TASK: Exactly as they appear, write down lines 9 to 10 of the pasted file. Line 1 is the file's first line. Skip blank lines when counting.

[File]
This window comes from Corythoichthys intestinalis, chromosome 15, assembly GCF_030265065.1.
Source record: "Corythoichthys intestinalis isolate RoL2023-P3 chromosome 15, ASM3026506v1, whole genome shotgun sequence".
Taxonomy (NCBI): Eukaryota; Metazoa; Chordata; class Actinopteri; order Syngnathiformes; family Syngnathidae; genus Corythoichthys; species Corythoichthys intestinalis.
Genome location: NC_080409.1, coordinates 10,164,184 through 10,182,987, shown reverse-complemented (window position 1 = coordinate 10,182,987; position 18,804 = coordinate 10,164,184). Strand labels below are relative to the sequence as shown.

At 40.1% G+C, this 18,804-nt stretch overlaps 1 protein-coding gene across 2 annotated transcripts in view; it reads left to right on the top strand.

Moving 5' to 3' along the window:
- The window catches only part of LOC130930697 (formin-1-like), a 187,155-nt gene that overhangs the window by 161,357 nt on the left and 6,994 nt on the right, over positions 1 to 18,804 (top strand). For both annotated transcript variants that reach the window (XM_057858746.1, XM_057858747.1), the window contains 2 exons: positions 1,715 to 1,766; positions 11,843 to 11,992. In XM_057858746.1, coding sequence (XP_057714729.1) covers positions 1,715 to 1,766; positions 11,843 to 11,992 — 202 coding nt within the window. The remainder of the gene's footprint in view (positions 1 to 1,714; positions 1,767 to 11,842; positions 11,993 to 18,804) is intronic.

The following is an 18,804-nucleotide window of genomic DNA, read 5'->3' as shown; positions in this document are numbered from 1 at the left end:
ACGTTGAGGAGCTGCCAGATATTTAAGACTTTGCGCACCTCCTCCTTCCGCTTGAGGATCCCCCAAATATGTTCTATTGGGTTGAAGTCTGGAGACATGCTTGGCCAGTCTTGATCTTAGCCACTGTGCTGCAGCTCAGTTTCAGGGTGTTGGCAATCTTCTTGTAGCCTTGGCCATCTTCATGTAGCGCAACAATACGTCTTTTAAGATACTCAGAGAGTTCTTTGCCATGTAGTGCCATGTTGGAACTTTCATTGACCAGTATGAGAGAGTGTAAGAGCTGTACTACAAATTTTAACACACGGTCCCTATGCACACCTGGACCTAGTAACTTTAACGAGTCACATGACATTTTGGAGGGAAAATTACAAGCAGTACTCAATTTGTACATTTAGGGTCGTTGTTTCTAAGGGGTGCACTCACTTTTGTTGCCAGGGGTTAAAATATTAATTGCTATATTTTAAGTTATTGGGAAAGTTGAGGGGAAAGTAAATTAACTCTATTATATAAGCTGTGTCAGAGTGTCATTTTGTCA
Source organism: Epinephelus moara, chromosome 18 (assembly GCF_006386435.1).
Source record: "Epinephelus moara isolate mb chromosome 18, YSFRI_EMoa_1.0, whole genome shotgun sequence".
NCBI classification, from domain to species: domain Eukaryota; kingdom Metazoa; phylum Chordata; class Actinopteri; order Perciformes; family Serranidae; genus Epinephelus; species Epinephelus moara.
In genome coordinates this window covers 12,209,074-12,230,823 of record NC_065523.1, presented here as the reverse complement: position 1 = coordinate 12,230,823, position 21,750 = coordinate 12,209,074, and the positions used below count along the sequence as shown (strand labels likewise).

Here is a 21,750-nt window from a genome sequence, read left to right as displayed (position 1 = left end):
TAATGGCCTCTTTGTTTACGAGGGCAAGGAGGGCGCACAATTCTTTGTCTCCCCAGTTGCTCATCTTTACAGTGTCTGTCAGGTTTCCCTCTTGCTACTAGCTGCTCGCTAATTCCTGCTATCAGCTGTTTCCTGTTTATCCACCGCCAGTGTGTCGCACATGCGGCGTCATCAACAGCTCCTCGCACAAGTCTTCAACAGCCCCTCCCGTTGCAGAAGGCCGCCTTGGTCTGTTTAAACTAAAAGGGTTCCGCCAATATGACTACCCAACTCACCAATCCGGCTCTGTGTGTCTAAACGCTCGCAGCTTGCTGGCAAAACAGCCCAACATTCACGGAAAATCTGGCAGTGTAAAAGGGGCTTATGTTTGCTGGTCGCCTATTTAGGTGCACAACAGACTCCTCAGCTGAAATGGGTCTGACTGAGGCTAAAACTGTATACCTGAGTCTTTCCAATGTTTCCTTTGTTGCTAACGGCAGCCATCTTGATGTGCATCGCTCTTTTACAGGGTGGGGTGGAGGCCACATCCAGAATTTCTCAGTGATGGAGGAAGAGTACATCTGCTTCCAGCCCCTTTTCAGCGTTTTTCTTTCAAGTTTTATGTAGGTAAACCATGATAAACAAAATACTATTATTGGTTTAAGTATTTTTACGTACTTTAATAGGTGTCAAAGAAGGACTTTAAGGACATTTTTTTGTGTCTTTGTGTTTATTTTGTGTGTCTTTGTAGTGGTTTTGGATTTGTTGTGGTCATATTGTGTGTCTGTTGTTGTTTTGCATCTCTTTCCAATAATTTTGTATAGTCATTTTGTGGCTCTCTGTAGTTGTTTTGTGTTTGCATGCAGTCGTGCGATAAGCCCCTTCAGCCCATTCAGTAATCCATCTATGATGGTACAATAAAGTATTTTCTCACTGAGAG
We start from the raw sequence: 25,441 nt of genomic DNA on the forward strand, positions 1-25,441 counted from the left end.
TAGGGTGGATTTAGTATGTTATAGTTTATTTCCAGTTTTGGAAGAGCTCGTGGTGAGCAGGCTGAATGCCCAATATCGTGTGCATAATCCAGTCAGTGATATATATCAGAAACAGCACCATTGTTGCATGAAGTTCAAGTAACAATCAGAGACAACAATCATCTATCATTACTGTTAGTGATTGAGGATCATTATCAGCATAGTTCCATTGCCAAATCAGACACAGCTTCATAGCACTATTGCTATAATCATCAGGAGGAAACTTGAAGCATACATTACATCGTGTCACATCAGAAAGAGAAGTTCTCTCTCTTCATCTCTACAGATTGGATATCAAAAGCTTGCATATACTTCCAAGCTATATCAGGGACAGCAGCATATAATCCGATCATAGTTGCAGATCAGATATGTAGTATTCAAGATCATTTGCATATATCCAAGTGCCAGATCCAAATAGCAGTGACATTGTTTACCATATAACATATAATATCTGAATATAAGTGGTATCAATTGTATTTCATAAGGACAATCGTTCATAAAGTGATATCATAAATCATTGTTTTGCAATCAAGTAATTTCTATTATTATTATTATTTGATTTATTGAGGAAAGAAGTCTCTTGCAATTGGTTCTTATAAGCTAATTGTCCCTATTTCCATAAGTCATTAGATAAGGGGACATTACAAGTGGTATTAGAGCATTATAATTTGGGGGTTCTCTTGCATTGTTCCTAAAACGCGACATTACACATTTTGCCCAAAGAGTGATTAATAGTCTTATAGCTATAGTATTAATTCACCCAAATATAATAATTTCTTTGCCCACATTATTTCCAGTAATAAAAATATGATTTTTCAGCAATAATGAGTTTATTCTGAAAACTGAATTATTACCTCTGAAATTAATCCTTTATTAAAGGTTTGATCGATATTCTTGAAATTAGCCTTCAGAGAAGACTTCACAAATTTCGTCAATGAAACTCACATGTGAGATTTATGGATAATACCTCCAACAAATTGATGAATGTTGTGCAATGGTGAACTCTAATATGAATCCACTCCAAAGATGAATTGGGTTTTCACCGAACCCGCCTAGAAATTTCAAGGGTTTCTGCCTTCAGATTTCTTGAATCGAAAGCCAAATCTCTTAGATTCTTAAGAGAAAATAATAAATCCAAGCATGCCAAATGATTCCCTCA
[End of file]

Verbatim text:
ACGTTGAGGAGCTGCCAGATATTTAAGACTTTGCGCACCTCCTCCTTCCGCTTGAGGATCCCCCAAATATGTTCTATTGGGTTGAAGTCTGGAGACATGCTTGGCCAGTCTTGATCTTAGCCACTGTGCTGCAGCTCAGTTTCAGGGTGTTGGCAATCTTCTTGTAGCCTTGGCCATCTTCATGTAGCGCAACAATACGTCTTTTAAGATACTCAGAGAGTTCTTTGCCATGTAGTGCCATGTTGGAACTTTCATTGACCAGTATGAGAGAGTGTAAGAGCTGTACTACAAATTTTAACACACGGTCCCTATGCACACCTGGACCTAGTAACTTTAACGAGTCACATGACATTTTGGAGGGAAAATTACAAGCAGTACTCAATTTGTACATTTAGGGTCGTTGTTTCTAAGGGGTGCACTCACTTTTGTTGCCAGGGGTTAAAATATTAATTGCTATATTTTAAGTTATTGGGAAAGTTGAGGGGAAAGTAAATTAACTCTATTATATAAGCTGTGTCAGAGTGTCATTTTGTCA
Source organism: Epinephelus moara, chromosome 18 (assembly GCF_006386435.1).